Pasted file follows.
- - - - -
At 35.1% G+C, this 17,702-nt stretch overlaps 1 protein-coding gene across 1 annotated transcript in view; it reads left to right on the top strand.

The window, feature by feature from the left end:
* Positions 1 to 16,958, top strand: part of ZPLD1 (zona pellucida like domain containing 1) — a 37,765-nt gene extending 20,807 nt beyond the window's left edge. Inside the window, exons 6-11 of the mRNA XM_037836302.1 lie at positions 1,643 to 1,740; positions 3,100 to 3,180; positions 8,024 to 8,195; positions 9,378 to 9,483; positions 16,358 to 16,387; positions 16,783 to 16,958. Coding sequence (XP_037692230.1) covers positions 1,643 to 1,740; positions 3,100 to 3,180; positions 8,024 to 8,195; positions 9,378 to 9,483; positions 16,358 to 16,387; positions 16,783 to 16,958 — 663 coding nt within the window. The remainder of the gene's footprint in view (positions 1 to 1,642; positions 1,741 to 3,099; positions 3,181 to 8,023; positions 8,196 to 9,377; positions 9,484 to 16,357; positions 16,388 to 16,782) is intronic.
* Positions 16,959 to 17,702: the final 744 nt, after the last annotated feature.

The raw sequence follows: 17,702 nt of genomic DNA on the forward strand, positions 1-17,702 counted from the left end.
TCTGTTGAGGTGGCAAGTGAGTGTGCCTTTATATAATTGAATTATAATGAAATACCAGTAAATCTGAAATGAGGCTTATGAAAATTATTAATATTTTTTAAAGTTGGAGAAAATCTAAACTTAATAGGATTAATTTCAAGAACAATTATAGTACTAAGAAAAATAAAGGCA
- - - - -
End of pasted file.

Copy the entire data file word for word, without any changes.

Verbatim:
At 35.1% G+C, this 17,702-nt stretch overlaps 1 protein-coding gene across 1 annotated transcript in view; it reads left to right on the top strand.

The window, feature by feature from the left end:
* Positions 1 to 16,958, top strand: part of ZPLD1 (zona pellucida like domain containing 1) — a 37,765-nt gene extending 20,807 nt beyond the window's left edge. Inside the window, exons 6-11 of the mRNA XM_037836302.1 lie at positions 1,643 to 1,740; positions 3,100 to 3,180; positions 8,024 to 8,195; positions 9,378 to 9,483; positions 16,358 to 16,387; positions 16,783 to 16,958. Coding sequence (XP_037692230.1) covers positions 1,643 to 1,740; positions 3,100 to 3,180; positions 8,024 to 8,195; positions 9,378 to 9,483; positions 16,358 to 16,387; positions 16,783 to 16,958 — 663 coding nt within the window. The remainder of the gene's footprint in view (positions 1 to 1,642; positions 1,741 to 3,099; positions 3,181 to 8,023; positions 8,196 to 9,377; positions 9,484 to 16,357; positions 16,388 to 16,782) is intronic.
* Positions 16,959 to 17,702: the final 744 nt, after the last annotated feature.

The raw sequence follows: 17,702 nt of genomic DNA on the forward strand, positions 1-17,702 counted from the left end.
TCTGTTGAGGTGGCAAGTGAGTGTGCCTTTATATAATTGAATTATAATGAAATACCAGTAAATCTGAAATGAGGCTTATGAAAATTATTAATATTTTTTAAAGTTGGAGAAAATCTAAACTTAATAGGATTAATTTCAAGAACAATTATAGTACTAAGAAAAATAAAGGCA